Astronomers have found a close cousin of the Earth – a rocky planet circling its star in the “Goldilocks zone” where it is not too hot nor too cold to support liquid water, NASA says.
What’s more the planet’s star looks similar to our Sun, albeit at 6 billion years, a 1.5-billion-year older version.
The planet has been named Kepler 452b and is 1,400 light years away. It was detected by NASA’s Kepler Space Telescope, which has been hunting for planets similar to the Earth since 2009.
Its similarity to Earth, combined with the age of the star, may give scientists some insights into what lies in store for our planet as an ageing Sun heats up a billion years from now, with massive heating leading to lakes and oceans evaporating.
“If Kepler 452b is indeed a rocky planet, its location vis-a-vis its star could mean that it is just entering a runaway greenhouse phase of its climate history,” said Doug Caldwell, a Search for Extraterrestrial Intelligence (SETI) Institute scientist working on the Kepler mission, told ABC news.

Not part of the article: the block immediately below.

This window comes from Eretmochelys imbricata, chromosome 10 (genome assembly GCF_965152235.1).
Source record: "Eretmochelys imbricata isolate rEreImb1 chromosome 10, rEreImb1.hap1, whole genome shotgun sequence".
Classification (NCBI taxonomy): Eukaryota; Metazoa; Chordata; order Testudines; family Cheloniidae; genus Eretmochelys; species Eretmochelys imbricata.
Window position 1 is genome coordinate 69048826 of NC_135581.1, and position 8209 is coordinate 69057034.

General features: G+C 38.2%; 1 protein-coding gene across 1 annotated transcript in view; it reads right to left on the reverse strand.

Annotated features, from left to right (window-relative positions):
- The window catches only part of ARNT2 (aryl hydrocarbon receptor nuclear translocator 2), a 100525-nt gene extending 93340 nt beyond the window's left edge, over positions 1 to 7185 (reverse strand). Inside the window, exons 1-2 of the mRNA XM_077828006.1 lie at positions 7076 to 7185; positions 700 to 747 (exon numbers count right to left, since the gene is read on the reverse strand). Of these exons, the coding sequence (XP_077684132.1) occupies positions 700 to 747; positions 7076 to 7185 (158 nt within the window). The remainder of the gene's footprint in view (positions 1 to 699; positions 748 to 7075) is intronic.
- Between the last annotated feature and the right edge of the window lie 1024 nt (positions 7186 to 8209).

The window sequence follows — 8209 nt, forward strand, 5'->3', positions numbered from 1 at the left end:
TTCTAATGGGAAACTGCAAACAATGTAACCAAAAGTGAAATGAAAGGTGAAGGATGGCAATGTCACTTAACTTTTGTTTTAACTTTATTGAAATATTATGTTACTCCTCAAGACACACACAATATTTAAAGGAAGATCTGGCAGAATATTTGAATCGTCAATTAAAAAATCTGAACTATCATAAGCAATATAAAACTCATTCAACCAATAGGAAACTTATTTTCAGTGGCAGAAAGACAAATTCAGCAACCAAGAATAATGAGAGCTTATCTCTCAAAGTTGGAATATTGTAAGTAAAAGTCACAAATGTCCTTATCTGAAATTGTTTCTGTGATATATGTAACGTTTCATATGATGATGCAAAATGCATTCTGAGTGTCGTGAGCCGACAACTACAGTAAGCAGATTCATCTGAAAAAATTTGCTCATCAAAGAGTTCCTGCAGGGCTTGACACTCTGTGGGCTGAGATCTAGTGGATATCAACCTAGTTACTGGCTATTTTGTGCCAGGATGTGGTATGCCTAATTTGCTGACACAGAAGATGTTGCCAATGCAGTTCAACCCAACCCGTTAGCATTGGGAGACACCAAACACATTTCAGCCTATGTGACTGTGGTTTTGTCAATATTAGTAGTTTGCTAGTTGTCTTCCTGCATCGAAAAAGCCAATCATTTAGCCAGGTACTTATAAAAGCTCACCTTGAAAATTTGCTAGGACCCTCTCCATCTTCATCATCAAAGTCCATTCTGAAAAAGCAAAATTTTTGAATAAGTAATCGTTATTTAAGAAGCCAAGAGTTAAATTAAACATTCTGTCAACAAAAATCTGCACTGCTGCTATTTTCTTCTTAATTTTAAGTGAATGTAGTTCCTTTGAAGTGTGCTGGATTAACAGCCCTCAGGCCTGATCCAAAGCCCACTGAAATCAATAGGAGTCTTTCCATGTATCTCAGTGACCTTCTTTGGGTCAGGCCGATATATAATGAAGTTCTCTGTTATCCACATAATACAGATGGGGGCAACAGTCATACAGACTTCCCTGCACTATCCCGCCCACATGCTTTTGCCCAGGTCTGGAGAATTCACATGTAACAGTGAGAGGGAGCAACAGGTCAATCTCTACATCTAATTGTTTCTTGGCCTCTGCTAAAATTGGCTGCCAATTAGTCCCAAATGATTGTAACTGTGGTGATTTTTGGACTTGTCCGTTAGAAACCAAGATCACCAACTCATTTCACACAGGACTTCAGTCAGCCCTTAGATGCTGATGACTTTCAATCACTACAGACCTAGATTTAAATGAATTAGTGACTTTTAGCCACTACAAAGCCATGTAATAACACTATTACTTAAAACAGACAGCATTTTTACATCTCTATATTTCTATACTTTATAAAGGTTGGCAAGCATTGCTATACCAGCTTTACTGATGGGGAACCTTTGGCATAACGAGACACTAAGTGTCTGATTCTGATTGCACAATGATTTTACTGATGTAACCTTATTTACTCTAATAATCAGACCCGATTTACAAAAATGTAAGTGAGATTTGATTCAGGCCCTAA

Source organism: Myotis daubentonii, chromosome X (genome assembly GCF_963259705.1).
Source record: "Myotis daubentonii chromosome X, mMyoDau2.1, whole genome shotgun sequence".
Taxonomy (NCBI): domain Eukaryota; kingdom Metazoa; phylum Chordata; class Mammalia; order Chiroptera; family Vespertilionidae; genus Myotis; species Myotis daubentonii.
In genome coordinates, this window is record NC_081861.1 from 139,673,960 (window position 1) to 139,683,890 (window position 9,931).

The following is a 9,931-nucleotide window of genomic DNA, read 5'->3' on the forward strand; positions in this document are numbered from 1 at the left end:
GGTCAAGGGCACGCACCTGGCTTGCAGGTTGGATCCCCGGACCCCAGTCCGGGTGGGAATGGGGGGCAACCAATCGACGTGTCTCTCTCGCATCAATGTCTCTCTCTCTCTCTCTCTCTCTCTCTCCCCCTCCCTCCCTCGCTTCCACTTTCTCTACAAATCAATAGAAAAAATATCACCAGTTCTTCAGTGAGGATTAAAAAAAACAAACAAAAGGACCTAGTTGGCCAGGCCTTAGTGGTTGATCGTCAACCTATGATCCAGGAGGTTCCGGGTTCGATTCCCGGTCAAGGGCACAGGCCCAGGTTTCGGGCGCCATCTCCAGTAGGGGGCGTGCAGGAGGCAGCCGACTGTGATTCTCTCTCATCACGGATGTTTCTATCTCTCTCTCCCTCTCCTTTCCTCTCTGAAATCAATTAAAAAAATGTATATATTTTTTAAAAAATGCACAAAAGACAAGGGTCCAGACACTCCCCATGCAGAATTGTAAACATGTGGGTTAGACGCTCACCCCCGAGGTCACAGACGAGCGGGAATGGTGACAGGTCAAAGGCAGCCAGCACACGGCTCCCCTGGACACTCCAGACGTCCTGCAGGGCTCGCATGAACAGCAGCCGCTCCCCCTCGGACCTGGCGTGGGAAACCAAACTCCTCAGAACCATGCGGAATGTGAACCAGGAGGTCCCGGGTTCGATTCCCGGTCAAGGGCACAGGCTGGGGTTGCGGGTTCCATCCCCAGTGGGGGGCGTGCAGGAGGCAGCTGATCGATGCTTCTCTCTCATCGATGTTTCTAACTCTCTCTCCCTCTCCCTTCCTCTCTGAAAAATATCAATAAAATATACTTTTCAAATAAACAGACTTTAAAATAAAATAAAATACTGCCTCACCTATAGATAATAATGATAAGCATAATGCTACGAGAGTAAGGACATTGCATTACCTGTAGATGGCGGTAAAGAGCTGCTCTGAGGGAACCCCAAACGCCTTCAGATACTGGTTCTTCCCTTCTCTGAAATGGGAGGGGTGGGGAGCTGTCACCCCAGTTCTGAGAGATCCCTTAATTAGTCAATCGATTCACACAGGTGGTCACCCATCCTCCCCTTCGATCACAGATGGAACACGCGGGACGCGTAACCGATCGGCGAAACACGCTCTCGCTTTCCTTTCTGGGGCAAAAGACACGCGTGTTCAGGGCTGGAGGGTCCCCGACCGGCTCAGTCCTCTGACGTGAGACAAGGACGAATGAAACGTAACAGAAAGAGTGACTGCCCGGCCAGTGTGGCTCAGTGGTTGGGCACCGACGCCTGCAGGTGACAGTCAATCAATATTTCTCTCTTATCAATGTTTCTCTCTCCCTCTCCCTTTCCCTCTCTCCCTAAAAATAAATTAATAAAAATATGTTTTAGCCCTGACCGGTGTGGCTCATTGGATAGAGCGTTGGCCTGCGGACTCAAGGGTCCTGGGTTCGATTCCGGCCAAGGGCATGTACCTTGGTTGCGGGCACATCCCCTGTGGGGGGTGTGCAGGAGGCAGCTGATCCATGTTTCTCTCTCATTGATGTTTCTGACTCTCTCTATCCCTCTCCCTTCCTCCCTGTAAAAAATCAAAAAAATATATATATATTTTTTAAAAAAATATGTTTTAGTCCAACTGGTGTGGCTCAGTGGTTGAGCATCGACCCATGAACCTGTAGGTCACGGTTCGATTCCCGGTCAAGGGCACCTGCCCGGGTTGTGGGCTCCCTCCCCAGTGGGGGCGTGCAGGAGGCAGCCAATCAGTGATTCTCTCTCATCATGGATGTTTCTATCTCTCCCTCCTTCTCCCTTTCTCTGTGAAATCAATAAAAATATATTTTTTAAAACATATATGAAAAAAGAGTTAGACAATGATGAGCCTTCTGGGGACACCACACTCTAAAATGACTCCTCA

The Kepler mission launched in 2009 to search for exoplanets, which are planets outside our solar system, particularly those about the size of Earth or smaller.
NASA’s latest catalogue of exoplanet candidates consists of 4,675 discovered by the telescope.
Kepler-452b is 60% larger in diameter than Earth. Scientists are yet to determine its mass and composition but previous research suggests that a planet its size should be rocky. Its orbit of 385 days is similar to an Earth-year.
“We can think of Kepler-452b as an older, bigger cousin to Earth, providing an opportunity to understand and reflect upon Earth’s evolving environment,” said Jon Jenkins, Kepler data analysis lead at NASA’s Ames Research Center in Moffett Field, California, who led the team that discovered Kepler-452b.
“It’s awe-inspiring to consider that this planet has spent 6 billion years in the habitable zone of its star; longer than Earth. That’s substantial opportunity for life to arise, should all the necessary ingredients and conditions for life exist on this planet.”
Bill Condie is a science journalist based in Adelaide, Australia.
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